The following article, Elon Musk, Net Worth of $255 Billion, Says He Doesn’t Own a Home and Bounces Between Friends’ Spare Rooms, was first published on Flag And Cross.
Elon Musk seems to personify a different way of thinking, and a recent revelation about his living arrangements seems to underscore that.
On Monday, Musk, who is reportedly worth about $255 billion in personal wealth, according to Bloomberg, revealed a very interesting tidbit about his personal life in an interview with Chris Anderson, head of TED.
During the interview, Musk admitted that he currently does not own a home and that when he is moving around to his various businesses, he stays at the home of friends and associates.
“I don’t even own a place right now. I’m literally staying at friends’ places,” Musk told Anderson, according to Insider.
“If I travel to the Bay Area, which is where most of Tesla’s engineering is, I basically rotate through friends’ spare bedrooms,” the SpaceX chief added.
Musk’s revelation came after Anderson noted that many progressive politicians, such as Democratic Sen. Elizabeth Warren of Massachusetts, constantly criticize billionaires for their wealth and for often paying comparatively low tax rates.
Musk went on to note that he has relatively low “personal consumption.”
“For sure, it would be very problematic if I was spending billions of dollars a year in personal consumption, but that is not the case,” he said.
Indeed, Musk has not been known for lavish vacations, and unlike many others in his economic class, he doesn’t own any yachts or large fleets of transportation. His only concession to that is his private jet, which he says he needs to get to all his business interests.
“It’s not as though my personal consumption is high. I mean, the one exception is the plane, but if I don’t use the plane then I have less hours to work,” he said.
Musk did admit that his wealth does seem “bonkers.”
This “low consumption” rate has been a few years in the making. In 2020 Musk announced on Twitter that he was divesting of his homes.
I am selling almost all physical possessions. Will own no house.
— Elon Musk (@elonmusk) May 1, 2020
By the following year it was reported he was staying in a $50,000 prefab tiny home, which he rents from SpaceX, Insider wrote at the time.
Perhaps Musk has the ability to concentrate so much on his proposed takeover of Twitter because he doesn’t have all those personal distractions. And from the fight the Twitter board is giving him, he’ll need all the bandwidth he can muster if he intends to prevail.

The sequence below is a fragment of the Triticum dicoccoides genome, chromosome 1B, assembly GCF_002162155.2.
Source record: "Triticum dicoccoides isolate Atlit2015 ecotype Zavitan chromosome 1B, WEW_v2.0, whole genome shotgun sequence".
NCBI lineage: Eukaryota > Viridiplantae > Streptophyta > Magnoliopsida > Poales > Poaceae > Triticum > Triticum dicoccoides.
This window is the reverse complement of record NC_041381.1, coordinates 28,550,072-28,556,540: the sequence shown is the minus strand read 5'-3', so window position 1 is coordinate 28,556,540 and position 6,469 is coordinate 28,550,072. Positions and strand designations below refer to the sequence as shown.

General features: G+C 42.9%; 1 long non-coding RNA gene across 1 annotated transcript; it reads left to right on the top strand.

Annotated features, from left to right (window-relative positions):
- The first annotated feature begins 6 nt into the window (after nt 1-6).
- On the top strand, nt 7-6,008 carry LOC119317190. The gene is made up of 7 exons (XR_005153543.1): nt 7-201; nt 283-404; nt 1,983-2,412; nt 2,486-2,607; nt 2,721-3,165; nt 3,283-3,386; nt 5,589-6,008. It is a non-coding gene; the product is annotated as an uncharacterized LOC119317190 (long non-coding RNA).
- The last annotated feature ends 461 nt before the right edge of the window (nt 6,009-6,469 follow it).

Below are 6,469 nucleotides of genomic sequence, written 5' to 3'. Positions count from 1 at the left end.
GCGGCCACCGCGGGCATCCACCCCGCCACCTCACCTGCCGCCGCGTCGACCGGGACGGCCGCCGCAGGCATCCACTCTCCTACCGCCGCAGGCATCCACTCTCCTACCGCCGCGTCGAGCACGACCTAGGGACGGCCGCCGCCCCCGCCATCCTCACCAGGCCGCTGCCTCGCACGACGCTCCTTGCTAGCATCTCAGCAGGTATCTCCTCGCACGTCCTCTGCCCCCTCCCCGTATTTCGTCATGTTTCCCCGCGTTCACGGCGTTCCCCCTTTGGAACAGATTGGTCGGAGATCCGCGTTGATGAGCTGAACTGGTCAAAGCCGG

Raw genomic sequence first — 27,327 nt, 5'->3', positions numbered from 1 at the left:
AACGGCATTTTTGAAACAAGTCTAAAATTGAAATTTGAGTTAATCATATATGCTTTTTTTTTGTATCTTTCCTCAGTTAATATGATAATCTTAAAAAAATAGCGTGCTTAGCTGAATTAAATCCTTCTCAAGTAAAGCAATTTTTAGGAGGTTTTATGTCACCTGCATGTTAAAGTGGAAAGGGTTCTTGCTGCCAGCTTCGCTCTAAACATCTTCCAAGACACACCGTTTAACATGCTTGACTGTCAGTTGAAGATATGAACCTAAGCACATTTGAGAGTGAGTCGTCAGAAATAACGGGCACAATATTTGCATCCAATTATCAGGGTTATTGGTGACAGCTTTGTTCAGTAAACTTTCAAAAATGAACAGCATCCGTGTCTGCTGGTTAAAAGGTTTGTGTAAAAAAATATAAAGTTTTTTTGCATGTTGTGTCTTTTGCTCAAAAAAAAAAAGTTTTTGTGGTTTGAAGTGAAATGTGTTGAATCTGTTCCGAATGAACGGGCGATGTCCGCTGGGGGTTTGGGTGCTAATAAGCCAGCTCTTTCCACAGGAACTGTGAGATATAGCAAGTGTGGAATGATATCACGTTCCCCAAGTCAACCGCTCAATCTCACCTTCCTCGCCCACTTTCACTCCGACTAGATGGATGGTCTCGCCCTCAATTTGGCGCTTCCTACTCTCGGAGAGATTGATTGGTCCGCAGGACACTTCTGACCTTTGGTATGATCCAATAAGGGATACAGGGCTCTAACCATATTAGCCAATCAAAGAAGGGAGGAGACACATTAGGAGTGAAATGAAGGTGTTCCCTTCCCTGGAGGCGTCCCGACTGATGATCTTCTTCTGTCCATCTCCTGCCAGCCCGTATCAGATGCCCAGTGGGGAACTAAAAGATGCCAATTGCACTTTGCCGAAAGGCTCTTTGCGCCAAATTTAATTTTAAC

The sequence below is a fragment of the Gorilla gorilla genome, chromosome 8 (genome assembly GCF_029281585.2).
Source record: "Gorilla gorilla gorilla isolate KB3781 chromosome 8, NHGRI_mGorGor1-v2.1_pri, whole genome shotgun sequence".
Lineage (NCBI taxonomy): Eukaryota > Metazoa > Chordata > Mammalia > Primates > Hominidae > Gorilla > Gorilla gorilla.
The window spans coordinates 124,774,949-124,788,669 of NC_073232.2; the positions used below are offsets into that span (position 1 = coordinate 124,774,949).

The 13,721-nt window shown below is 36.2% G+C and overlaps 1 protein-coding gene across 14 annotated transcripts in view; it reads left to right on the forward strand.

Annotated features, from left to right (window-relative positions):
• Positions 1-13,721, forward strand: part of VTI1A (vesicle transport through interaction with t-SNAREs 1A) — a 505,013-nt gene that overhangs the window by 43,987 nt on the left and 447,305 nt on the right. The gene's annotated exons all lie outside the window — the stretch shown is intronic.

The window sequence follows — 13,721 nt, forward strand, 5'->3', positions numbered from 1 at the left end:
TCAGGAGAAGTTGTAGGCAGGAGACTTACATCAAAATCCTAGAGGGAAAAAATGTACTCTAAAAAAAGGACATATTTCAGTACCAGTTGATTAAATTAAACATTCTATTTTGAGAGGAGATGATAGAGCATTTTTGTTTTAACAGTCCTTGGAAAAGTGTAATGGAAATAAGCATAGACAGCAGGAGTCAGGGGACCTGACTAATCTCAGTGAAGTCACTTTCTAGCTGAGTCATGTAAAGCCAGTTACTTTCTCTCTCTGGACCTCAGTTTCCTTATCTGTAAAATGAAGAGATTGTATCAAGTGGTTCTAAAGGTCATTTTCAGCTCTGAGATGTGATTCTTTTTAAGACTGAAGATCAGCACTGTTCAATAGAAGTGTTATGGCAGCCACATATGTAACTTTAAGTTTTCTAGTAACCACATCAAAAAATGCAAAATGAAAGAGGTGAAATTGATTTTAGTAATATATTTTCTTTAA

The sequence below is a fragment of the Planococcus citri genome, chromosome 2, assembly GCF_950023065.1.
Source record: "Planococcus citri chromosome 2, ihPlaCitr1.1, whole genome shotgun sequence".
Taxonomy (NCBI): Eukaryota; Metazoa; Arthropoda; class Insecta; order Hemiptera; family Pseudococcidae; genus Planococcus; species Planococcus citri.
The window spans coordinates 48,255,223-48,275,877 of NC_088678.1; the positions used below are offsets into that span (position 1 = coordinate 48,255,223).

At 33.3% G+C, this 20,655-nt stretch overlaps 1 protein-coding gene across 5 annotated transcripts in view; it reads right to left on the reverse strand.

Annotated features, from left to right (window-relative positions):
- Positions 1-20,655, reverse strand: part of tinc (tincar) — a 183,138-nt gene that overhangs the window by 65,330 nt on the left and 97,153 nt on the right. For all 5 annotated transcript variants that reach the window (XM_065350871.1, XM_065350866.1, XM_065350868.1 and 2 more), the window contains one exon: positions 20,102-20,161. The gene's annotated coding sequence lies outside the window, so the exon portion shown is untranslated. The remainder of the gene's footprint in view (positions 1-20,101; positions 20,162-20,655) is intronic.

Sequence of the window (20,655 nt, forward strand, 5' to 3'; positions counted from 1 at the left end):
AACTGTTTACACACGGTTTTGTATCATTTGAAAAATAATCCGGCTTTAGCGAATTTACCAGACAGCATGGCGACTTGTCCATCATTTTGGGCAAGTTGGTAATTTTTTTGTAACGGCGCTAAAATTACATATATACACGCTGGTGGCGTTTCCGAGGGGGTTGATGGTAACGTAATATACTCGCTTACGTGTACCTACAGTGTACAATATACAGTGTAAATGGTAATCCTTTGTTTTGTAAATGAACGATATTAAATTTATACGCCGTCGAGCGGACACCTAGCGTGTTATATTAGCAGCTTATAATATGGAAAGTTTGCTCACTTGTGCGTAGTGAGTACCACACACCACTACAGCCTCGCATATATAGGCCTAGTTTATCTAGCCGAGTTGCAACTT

True to his pledge to live a more uncluttered life, Musk even announced that if he takes over Twitter, he will ask for no salary as a board member. On Monday, Musk tweeted, “Board salary will be $0 if my bid succeeds, so that’s ~$3M/year saved right there.”
Musk is famously in the middle of what looks like an attempted hostile takeover of the social media giant that he says is vital to democracy but has gone off the rails and become a detriment to free speech.
The Tesla CEO recently said that Twitter should serve as a “de facto town square,” but to do that it needs to respect free speech.
“I think it’s very important for there to be an inclusive arena for free speech,” Musk said last week, according to the Daily Wire. “Twitter has become kind of the de facto town square, so it’s really important that people have both the reality and perception that they’re able to speak freely within the bounds of the law.”
“It’s important to the function of democracy, it’s important to the function of the United States as a free country and many other countries, and to help freedom in the world more broadly than in the U.S.,” Musk added. “Civilizational risk is decreased the more we can increase the trust of Twitter as a public platform, and so I do think this will be somewhat painful.”
Musk also found an unlikely ally of sorts in former Twitter CEO and current board member Jack Dorsey, who on Monday posted several tweets taking his own company to task for having a dysfunctional board.
In any case, this Twitter saga is far from over, though Musk still has an uphill battle. Twitter’s board has added its “poison pill” rule to the company in an attempt to head off Musk’s takeover attempt. But the billionaire has said that he has a “plan b” in the works just in case.
The world will just have to wait and see what this free-thinking billionaire will do next.
This article appeared originally on The Western Journal.